As we’ve mentioned before, any P2E game is based on motivating players with certain rewards. These can be native in-game tokens or NFTs, including characters, armor, weapons, pieces of land, and other equipment that can be used during gaming.
Usually, P2E players are best motivated with the help of tokens that can be easily exchanged for fiat currency or other assets, so liquidity is the key.
Voting and Dividends
Governance tokens are a common thing for crypto games. They enable voting on the game development process, introducing new features, characters, and locations, changing game mechanics, etc.
Often, governance tokens also allow for dividends, acting similar to traditional equity shares. In this case, token holders receive regular passive income from the treasury.
Pre-sales and IPOs or ICOs are a form of fundraising that allows the core team to receive funds for game development and investors to get tokens of a promising project.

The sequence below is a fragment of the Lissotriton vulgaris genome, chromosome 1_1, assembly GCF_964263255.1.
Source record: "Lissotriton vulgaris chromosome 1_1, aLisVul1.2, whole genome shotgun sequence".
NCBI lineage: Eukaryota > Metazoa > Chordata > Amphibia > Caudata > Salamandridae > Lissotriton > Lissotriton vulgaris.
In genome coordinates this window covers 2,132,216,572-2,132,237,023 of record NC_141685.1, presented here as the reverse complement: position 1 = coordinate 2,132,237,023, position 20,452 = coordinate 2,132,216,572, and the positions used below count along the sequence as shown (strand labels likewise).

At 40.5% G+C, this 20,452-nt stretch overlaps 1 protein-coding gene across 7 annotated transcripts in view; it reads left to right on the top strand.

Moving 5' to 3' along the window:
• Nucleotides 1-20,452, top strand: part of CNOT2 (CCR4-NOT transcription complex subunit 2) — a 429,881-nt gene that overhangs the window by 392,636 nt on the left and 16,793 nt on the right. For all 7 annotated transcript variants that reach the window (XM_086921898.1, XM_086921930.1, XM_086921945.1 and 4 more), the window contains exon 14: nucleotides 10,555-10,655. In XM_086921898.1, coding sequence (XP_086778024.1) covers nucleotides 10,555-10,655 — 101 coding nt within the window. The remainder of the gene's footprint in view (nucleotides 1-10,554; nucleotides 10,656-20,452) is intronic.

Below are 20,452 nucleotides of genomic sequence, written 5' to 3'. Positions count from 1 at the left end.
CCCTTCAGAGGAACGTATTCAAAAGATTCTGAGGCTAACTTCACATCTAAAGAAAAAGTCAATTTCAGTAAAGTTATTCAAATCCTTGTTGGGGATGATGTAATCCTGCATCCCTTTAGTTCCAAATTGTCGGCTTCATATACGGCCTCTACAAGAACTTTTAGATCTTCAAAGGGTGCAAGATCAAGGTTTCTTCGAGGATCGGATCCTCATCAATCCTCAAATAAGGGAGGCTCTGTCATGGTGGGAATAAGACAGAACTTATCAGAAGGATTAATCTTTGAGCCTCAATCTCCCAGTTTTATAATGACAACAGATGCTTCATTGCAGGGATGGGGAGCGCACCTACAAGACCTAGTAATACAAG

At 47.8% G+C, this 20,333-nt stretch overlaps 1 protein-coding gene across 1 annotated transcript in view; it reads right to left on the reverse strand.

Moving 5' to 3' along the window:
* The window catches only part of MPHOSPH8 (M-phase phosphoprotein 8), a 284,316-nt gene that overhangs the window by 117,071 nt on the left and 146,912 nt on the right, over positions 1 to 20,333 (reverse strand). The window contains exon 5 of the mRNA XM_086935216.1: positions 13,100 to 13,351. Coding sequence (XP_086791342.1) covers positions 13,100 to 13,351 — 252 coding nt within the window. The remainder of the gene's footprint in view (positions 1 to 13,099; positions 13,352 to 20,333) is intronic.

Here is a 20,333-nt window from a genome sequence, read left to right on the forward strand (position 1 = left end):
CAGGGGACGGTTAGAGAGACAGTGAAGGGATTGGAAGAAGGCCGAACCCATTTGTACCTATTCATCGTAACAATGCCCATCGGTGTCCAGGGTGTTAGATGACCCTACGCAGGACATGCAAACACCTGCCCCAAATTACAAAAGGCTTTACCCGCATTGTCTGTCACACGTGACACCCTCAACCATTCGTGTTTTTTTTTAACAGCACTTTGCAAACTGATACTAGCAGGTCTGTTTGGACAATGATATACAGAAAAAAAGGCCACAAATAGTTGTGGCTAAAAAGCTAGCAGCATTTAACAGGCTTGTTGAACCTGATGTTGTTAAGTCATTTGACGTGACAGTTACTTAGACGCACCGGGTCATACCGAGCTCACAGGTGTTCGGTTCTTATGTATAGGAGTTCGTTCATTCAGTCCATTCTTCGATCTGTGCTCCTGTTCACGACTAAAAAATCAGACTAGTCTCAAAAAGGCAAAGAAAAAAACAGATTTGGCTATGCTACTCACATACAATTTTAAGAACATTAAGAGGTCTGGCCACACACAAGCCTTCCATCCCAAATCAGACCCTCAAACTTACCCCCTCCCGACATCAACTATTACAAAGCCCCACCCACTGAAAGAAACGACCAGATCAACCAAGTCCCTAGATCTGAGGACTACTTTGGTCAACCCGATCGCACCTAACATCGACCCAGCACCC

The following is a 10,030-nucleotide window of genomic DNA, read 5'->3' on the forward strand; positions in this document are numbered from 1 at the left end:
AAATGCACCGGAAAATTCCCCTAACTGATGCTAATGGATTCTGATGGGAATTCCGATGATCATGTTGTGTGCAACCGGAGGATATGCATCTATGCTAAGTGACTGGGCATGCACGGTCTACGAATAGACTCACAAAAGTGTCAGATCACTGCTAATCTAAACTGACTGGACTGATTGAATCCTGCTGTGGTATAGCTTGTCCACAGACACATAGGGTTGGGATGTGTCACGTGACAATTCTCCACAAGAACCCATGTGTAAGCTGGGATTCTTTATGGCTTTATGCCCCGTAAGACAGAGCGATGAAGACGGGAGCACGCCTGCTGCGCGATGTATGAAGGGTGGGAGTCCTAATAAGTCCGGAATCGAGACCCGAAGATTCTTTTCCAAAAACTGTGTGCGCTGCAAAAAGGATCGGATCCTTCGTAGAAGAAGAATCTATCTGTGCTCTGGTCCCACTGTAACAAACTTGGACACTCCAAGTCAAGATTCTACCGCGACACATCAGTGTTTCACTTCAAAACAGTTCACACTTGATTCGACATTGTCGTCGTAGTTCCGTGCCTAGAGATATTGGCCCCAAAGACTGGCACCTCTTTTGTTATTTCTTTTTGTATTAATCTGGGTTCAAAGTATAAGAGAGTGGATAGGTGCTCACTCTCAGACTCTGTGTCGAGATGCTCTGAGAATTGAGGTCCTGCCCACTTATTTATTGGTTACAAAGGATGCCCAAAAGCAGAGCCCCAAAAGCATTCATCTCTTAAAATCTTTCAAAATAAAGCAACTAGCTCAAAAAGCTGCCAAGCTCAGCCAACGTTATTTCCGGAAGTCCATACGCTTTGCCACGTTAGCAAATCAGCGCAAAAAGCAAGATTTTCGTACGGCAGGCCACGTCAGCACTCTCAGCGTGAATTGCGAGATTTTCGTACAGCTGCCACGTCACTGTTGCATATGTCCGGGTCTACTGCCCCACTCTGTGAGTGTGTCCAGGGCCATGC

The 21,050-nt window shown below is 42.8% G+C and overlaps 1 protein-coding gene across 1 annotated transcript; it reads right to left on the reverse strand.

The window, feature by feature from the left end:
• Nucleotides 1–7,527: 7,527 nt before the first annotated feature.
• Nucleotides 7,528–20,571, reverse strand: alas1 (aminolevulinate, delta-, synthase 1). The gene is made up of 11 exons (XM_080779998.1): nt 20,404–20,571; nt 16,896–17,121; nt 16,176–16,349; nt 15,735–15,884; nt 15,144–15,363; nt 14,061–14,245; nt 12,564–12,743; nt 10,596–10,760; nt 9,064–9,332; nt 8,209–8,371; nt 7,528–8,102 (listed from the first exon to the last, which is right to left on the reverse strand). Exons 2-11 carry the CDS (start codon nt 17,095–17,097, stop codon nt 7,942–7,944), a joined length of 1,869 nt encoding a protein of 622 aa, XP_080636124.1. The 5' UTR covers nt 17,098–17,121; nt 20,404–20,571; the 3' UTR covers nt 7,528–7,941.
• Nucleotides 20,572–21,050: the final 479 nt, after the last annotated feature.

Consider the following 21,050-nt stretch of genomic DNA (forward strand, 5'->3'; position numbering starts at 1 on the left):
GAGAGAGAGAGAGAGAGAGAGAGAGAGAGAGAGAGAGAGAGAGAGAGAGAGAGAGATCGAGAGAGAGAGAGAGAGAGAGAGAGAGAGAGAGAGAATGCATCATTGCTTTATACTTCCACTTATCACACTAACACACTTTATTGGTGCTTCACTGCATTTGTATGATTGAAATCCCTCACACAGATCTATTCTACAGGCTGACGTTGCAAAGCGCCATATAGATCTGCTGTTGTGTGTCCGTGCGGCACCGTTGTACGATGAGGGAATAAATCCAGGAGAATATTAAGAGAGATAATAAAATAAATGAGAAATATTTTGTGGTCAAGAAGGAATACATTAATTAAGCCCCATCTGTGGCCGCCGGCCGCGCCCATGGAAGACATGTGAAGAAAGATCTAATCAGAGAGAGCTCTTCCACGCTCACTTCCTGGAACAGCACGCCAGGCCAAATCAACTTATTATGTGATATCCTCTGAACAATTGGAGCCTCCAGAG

During a tokensale, two types of tokens are usually distributed: governance and utility ones.
- Governance tokens grant voting rights and allow token holders to participate in the decision-making process.
- Utility tokens offer some in-game utility while not providing any shares of the company or voting rights.
Different exchanges, dApps, and NFT marketplaces might also play a role in the tokenomics for games. If game tokens are listed on any other external platform, traders might purchase them, thus adding to the liquidity and increasing token value.
How to develop the economy for your crypto game?
So how to build a crypto game economy, you might wonder by now? Well, it is a difficult process that consists of many stages and has to be done by professionals. We highly recommend you hire an experienced team to get through the whole thing smoothly.
Step 1. Define the participants your game serves
First, think through all the parties involved in the ecosystem. Will you engage external developers? What kind of investors would you like to attract, and how exactly are you going to keep them interested?
Step 2. Define the motives that attract participants